Throughout its history, the Newberry has collected a variety of materials relating to the performing arts, including dance treatises, theater programs, broadsides, as well as the papers of dancers, journalists, and performing arts critics. With the guidance of Chicago dance documenter, collector, and journalist Ann Barzel, the Newberry has become a significant center for the study of dance history in Chicago and the Midwestern region. Barzel’s own massive dance collection forms the nucleus of the library’s Midwest Dance Collection. Performing arts may be studied within the context of the library’s broad and deep special collections, focused on the history and culture of Europe and the Americas (including indigenous peoples) from the era of discovery. For Music research and resources, see the Music Research Guide.
To find performing arts-related materials in the Newberry’s collections, you can search by Subject in our catalog using the following headings:
You can also search by the name of a specific performer, critic, or theater company. All items with a “Ref” call number can be viewed on the open shelves on the 3rd floor. General and Special Collections items must be retrieved by staff.
To find Modern Manuscript collections related to the performing arts, go to the Modern Manuscripts and Archives search page. You can use the “Browse by Topic” feature or conduct a keyword search for a specific dancer, dance or theater company, circus name, or genre. You can click on the links to “Arts”, “Dance”, and “Theater” or conduct a key word search for a specific dancer, dance or theater company, circus name, or genre.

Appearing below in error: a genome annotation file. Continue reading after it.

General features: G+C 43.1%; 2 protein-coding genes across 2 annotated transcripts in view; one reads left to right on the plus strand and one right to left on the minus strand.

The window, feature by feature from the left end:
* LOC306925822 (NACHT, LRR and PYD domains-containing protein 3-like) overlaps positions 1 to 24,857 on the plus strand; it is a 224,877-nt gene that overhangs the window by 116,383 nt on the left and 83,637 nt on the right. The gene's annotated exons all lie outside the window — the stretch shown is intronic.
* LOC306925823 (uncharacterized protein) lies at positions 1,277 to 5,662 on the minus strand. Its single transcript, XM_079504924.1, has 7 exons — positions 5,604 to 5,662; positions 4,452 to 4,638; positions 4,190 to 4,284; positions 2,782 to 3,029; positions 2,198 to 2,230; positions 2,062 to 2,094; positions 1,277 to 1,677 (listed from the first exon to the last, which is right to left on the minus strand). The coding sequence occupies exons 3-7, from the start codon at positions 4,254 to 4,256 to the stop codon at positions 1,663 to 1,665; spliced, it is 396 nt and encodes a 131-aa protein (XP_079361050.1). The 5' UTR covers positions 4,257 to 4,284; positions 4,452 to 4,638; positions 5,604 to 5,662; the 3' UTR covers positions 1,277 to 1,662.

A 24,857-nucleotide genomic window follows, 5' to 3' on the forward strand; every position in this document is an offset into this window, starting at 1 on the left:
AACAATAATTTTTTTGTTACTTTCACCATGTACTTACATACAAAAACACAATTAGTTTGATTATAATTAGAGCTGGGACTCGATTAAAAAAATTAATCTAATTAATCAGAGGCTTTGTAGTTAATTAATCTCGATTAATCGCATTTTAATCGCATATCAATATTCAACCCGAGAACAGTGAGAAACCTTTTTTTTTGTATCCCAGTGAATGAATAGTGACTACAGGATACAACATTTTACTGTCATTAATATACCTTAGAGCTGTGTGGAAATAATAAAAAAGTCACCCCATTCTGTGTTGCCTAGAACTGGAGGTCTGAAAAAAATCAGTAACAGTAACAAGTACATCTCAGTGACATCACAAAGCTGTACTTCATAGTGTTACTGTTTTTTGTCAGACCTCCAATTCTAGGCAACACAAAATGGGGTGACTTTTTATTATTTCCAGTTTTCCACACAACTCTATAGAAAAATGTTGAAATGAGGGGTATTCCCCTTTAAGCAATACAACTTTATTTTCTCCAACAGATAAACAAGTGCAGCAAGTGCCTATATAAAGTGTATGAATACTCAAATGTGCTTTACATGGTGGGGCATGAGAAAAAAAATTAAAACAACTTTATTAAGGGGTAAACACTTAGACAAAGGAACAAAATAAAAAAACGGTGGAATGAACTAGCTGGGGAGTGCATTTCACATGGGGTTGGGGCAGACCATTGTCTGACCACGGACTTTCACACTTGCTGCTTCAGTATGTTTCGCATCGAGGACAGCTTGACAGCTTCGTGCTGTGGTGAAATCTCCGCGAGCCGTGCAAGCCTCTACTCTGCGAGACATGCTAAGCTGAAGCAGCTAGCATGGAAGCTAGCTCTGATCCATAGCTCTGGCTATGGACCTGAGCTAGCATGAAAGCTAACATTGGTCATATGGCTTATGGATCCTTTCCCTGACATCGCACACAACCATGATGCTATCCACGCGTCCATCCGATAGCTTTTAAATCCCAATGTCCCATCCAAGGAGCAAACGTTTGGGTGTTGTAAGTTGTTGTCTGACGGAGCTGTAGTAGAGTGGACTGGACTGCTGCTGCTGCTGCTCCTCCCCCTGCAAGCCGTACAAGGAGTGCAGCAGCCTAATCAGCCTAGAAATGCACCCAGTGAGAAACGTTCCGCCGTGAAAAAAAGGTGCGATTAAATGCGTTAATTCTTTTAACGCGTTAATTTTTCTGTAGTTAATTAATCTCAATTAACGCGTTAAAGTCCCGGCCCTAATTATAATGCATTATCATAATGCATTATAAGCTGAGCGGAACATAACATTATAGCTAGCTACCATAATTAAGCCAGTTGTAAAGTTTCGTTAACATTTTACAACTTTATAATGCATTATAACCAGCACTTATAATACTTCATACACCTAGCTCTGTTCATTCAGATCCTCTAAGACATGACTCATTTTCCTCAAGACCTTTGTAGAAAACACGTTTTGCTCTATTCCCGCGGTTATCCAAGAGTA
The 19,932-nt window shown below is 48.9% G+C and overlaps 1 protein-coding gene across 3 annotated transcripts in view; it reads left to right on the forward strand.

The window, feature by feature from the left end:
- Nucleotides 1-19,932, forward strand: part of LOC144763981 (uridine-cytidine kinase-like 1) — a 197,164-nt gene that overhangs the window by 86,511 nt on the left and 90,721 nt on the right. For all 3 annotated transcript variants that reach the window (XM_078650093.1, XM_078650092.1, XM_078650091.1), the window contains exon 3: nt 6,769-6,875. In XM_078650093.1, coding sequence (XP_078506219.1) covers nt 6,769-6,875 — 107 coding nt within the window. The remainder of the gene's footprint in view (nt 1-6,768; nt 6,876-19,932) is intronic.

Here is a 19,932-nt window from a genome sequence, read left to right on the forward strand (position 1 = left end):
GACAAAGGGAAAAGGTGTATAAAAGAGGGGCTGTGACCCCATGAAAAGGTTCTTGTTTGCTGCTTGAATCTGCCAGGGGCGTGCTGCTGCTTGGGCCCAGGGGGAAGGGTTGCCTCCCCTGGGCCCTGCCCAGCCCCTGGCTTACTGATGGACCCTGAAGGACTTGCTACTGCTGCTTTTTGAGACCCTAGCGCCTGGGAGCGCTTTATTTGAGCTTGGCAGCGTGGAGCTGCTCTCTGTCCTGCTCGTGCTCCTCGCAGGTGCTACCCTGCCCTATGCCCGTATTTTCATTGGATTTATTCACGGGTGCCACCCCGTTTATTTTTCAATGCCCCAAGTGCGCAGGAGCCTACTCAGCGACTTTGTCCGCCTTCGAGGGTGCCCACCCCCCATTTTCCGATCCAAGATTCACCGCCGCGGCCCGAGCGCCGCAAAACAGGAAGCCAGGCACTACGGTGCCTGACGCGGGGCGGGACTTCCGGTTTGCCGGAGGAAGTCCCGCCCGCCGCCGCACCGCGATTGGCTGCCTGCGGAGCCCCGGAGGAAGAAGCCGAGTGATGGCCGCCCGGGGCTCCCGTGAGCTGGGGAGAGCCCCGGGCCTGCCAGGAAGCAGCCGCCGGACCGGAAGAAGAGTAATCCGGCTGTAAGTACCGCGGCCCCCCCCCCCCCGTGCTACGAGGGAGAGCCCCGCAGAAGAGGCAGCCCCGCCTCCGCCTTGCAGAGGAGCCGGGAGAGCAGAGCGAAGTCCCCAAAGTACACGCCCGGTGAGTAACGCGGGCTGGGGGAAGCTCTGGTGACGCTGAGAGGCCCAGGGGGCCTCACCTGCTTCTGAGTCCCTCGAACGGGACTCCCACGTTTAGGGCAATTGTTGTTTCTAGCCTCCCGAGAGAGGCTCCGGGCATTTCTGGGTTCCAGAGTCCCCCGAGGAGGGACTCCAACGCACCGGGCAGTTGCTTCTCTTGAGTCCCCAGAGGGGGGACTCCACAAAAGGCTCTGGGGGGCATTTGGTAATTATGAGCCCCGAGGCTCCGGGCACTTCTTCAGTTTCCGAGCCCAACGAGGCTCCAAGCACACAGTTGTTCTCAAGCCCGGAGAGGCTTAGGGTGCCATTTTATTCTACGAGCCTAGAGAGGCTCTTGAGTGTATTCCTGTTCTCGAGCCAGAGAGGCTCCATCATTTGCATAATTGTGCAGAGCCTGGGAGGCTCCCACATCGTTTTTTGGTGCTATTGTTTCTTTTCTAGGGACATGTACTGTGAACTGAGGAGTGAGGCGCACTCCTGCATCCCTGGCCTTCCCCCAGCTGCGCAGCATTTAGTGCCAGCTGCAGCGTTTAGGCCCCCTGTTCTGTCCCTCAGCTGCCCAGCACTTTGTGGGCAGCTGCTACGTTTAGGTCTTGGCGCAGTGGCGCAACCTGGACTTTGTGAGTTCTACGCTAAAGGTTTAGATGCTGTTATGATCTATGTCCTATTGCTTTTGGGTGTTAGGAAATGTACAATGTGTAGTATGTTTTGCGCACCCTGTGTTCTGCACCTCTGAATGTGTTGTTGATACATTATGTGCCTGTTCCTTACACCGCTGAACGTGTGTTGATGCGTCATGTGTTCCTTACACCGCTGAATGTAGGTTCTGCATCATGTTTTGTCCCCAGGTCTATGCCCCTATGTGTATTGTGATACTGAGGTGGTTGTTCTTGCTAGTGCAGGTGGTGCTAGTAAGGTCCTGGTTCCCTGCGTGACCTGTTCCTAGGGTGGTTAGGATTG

Bordman, Gerald Martin. The Oxford Companion to the American Theatre. New York: Oxford University Press, 1984. Location: 3rd floor Reference. Call Number: Ref PN 2220 .B6 1984.
Cullen, Frank, Florence Hackman, and Donald McNeilly. Vaudeville Old & New: An Encyclopedia of Variety Performers in America. New York and London: Routledge, 2007. Location: 3rd floor Reference. Call Number: Ref PN 1968 .U5 C85 2007.
The Encyclopedia of Dance and Ballet. New York: Putnam, 1977. Location: 3rd floor Reference. Call Number: Ref GV 1585 .E53 1977.
Gänzl, Kurt. The Encyclopedia of the Musical Theatre. New York: Schirmer Books, 1994. Location: 3rd floor Reference. Call Number: Ref ML 102 .M88 G3 1994.
Giordano, Ralph. Social Dancing in America: A History and Reference. Westport, CT: Greenwood Press, 2007. Location: 3rd floor Reference. Call Number: Ref GV1623.G56 2007.
The Oxford Encyclopedia of Theatre & Performance. Oxford; New York: Oxford University Press, 2003. Call Number: Ref PN 2035 .O94 2003.
Stratman, Carl Joseph. Bibliography of Medieval Drama. New York: F. Ungar, 1972. Call Number: Ref Z 5782 .A2 S8 1972.
Materials related to the theater career, business, and personal life of Chicago theater producer and philanthropist Hope Abelson, including scripts, theater mementos, correspondence, financial documents, photographs, audio recordings, and video recordings.